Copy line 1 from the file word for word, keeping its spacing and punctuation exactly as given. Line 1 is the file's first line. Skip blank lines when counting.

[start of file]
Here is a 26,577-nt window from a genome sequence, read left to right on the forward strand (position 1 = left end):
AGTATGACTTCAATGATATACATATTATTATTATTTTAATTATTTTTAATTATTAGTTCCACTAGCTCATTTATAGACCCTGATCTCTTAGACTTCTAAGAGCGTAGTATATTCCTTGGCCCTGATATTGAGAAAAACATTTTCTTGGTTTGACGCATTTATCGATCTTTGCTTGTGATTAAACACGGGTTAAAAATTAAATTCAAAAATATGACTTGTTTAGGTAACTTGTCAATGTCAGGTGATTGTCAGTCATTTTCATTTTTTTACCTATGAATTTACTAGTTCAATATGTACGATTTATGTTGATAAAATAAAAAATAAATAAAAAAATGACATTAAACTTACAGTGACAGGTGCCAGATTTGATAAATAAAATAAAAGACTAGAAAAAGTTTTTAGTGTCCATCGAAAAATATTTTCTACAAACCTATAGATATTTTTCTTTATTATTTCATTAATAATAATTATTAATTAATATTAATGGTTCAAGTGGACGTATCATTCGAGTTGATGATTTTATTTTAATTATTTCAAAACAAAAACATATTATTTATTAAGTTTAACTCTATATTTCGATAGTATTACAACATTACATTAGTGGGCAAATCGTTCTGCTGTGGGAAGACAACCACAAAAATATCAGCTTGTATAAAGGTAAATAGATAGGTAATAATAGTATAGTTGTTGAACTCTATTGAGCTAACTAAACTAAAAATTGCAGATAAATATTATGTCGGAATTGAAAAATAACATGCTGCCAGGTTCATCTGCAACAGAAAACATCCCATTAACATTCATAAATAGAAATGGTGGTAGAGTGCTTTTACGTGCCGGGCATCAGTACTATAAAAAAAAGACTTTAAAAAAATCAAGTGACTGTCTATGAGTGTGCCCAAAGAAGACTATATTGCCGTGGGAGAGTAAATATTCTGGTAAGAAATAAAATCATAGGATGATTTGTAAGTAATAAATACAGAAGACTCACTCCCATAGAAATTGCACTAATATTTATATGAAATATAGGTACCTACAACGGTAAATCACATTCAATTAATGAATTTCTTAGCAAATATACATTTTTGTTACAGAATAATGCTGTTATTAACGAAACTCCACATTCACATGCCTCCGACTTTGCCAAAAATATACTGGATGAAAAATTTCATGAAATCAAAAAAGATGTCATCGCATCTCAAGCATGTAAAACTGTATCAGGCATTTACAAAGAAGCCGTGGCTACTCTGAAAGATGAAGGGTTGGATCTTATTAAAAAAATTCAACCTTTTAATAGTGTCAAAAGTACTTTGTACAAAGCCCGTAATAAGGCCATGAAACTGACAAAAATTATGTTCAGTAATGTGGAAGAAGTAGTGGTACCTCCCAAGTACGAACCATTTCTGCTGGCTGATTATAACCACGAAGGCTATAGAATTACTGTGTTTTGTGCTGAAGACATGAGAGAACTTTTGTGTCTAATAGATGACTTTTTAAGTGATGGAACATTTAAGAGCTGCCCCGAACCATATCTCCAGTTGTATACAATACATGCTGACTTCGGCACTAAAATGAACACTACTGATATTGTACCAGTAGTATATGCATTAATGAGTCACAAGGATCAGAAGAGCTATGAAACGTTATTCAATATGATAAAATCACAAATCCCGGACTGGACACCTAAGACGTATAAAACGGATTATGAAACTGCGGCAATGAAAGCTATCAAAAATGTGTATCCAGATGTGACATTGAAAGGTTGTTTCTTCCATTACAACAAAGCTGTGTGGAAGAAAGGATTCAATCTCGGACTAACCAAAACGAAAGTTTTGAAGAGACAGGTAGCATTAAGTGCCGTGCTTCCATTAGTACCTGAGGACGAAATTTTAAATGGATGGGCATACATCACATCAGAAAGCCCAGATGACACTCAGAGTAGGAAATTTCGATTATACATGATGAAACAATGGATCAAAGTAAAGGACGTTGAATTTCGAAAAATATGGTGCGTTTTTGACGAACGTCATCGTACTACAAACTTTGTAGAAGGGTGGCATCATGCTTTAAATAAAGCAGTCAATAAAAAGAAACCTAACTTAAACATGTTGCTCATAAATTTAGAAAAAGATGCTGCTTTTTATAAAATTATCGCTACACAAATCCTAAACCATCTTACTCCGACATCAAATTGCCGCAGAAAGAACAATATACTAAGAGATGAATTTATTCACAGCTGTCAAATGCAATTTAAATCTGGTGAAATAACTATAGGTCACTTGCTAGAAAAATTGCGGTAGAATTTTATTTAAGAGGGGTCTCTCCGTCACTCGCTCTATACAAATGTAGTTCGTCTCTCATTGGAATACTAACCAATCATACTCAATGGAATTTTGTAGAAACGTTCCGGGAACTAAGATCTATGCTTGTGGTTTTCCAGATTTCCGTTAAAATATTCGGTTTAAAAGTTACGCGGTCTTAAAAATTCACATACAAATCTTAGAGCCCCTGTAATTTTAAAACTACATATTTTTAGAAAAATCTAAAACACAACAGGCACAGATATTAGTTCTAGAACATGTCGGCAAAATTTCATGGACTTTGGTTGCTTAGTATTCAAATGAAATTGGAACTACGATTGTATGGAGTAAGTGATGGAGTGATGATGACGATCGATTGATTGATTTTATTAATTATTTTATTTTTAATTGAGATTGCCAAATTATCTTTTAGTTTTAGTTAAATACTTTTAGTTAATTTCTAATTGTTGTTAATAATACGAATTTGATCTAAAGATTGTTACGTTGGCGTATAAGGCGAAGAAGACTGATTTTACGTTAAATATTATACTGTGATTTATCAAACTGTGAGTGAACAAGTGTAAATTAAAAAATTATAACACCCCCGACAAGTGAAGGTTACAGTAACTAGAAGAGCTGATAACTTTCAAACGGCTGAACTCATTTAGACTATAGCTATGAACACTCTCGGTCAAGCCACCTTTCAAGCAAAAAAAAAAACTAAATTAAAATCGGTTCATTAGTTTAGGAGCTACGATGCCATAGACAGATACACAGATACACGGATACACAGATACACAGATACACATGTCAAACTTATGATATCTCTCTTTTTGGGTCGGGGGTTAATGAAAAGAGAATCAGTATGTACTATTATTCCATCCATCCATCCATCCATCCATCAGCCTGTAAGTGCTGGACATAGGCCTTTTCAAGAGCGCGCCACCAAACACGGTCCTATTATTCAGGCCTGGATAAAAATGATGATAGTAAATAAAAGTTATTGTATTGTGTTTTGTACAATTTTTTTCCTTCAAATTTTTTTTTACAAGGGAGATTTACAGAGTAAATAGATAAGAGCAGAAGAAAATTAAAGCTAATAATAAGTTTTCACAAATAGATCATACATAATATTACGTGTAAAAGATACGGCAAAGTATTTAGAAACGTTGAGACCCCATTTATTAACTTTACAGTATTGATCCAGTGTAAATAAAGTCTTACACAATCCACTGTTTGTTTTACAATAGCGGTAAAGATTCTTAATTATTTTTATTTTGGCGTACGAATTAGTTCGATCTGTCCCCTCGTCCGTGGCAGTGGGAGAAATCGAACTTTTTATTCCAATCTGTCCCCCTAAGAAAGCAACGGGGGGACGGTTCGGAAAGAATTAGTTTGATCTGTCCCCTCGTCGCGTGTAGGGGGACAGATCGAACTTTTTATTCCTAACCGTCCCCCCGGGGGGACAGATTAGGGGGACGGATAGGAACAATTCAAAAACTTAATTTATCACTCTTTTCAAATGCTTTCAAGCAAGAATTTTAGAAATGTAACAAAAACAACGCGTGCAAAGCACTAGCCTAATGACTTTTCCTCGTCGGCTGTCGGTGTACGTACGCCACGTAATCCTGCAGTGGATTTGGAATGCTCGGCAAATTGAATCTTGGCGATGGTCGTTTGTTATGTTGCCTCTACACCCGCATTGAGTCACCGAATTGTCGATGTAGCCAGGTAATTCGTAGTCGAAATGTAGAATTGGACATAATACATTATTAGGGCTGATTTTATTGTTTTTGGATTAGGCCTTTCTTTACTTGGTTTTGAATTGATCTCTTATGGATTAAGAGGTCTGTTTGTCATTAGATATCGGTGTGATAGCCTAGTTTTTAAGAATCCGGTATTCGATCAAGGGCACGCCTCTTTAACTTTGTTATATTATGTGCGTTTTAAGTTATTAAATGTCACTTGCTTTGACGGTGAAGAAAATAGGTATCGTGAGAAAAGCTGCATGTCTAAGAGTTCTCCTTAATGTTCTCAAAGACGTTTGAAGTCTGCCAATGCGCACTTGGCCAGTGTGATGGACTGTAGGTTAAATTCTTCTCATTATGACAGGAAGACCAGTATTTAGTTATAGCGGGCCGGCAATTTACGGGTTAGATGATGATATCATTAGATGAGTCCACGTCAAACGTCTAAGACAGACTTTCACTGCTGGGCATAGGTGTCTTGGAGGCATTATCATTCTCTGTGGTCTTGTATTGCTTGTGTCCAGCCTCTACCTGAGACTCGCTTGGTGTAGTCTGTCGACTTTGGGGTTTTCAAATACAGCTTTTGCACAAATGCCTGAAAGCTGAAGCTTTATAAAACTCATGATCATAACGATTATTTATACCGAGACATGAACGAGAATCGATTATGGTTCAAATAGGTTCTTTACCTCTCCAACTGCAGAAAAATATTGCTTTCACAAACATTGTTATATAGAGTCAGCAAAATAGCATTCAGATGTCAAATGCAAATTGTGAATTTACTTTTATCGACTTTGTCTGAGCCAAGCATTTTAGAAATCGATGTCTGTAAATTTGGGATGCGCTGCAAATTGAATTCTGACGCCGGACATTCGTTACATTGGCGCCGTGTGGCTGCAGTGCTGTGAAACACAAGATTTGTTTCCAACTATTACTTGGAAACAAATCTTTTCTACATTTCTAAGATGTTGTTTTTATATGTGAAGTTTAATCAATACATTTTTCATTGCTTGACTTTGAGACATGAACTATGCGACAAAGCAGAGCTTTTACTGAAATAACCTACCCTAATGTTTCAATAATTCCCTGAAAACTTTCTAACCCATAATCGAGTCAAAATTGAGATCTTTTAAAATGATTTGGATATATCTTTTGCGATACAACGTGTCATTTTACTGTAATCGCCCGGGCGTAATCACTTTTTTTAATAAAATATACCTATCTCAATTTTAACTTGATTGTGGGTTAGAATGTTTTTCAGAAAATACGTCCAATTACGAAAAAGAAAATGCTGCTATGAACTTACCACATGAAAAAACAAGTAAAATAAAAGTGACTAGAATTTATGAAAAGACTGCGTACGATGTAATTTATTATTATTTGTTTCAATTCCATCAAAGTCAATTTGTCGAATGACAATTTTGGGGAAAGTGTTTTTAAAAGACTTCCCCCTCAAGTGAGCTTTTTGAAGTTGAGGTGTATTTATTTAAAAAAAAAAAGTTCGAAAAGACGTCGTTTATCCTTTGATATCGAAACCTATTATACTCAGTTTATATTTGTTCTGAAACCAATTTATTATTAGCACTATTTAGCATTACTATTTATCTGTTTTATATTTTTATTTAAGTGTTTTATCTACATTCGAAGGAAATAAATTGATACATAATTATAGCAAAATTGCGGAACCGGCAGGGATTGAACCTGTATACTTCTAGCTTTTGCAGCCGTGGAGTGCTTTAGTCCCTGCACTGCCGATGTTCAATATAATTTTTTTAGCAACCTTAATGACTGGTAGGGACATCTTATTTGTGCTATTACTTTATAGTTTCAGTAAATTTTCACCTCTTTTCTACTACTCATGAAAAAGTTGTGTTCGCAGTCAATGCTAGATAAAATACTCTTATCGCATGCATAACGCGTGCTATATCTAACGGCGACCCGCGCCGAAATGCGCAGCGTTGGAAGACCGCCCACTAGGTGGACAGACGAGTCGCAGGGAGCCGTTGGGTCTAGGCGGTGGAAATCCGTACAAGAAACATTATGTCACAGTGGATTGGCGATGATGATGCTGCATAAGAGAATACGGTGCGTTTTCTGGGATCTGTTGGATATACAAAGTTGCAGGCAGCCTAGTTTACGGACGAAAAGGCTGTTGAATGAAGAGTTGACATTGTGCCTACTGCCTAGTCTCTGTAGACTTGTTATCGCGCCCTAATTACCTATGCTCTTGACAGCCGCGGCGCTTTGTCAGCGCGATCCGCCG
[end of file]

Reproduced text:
Here is a 26,577-nt window from a genome sequence, read left to right on the forward strand (position 1 = left end):